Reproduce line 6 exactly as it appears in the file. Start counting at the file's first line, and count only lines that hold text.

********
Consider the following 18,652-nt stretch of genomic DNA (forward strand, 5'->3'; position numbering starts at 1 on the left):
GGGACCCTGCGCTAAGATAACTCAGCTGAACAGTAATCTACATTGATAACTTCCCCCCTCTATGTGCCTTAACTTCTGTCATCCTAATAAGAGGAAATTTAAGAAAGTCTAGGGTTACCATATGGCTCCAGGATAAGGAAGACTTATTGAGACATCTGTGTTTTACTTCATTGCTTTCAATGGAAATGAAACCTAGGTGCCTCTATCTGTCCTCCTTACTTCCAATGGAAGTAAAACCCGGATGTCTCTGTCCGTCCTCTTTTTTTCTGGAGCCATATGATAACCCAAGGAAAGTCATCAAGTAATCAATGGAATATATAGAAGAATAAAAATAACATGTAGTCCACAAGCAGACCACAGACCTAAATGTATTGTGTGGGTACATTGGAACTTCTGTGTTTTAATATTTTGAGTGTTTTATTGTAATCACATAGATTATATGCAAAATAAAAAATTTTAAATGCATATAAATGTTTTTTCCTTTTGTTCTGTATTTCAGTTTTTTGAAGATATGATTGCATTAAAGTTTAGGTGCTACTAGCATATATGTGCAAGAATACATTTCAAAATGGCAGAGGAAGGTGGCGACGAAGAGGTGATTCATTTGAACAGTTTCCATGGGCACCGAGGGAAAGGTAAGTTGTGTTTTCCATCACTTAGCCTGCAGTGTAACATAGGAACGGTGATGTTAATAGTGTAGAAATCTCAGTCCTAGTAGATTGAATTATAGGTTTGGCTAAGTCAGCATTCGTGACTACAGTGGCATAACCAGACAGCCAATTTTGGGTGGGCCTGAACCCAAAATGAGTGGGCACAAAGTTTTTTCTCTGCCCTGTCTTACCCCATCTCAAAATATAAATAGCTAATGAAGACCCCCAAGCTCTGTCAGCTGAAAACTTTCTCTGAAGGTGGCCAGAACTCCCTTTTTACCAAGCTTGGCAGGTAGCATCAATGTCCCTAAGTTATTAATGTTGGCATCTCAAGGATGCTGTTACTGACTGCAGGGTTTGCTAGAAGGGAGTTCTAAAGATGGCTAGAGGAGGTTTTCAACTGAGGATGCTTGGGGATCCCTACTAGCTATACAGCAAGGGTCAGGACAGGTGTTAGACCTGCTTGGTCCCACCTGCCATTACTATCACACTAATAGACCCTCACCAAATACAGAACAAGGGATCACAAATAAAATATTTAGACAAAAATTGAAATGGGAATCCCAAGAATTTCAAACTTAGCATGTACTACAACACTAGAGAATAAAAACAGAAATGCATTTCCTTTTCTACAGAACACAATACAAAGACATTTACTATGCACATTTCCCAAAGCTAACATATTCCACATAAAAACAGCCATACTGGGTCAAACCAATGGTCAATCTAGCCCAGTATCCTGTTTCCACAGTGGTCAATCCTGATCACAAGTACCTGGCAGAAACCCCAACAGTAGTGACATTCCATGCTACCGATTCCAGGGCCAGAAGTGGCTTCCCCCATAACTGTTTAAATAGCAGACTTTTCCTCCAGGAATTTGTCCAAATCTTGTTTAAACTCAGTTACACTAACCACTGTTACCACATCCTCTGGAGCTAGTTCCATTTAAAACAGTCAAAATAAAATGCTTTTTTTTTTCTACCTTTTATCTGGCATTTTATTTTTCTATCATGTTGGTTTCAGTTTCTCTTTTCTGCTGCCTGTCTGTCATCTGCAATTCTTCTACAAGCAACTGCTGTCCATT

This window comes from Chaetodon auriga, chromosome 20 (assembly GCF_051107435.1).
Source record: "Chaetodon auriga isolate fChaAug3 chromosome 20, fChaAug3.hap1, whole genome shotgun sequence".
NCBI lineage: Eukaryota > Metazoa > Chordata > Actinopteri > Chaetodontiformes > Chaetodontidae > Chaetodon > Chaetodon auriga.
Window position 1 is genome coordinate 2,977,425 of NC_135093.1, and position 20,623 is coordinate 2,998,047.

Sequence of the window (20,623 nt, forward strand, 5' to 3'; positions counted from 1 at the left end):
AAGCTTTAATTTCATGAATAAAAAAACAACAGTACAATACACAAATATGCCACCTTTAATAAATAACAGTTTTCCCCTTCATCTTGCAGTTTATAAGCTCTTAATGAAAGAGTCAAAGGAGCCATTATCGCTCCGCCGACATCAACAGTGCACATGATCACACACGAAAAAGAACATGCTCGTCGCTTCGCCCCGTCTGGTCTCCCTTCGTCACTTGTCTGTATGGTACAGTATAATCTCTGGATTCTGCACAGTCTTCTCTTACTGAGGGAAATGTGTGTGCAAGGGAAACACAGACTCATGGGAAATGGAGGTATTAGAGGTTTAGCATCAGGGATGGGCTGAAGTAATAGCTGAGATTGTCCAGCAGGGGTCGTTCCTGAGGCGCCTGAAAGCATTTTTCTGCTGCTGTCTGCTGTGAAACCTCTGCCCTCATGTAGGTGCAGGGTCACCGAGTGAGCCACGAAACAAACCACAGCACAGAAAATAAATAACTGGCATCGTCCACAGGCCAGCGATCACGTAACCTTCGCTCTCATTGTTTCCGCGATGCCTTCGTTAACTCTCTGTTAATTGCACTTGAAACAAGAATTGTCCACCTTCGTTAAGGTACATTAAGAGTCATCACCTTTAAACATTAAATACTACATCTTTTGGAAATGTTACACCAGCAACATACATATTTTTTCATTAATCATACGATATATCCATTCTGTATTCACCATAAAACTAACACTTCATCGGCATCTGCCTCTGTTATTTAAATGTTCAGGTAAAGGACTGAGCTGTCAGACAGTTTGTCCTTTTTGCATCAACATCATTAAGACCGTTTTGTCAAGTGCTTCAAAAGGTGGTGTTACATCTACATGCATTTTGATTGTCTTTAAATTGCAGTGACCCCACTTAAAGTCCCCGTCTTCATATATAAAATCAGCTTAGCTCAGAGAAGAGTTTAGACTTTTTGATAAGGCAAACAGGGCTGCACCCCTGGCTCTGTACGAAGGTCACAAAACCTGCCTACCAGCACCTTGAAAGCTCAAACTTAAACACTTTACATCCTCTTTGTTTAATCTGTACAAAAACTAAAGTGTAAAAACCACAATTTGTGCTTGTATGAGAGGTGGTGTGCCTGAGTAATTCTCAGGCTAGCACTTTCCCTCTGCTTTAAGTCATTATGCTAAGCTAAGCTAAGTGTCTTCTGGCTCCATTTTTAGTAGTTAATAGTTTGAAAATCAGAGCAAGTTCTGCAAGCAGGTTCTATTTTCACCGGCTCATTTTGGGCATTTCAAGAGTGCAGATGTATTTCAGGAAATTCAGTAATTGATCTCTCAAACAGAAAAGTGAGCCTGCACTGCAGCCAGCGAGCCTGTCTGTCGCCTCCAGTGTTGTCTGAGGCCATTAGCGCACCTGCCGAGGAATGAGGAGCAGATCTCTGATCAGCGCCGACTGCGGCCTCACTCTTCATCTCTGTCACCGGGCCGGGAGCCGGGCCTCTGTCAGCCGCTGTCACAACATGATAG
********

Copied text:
Window position 1 is genome coordinate 2,977,425 of NC_135093.1, and position 20,623 is coordinate 2,998,047.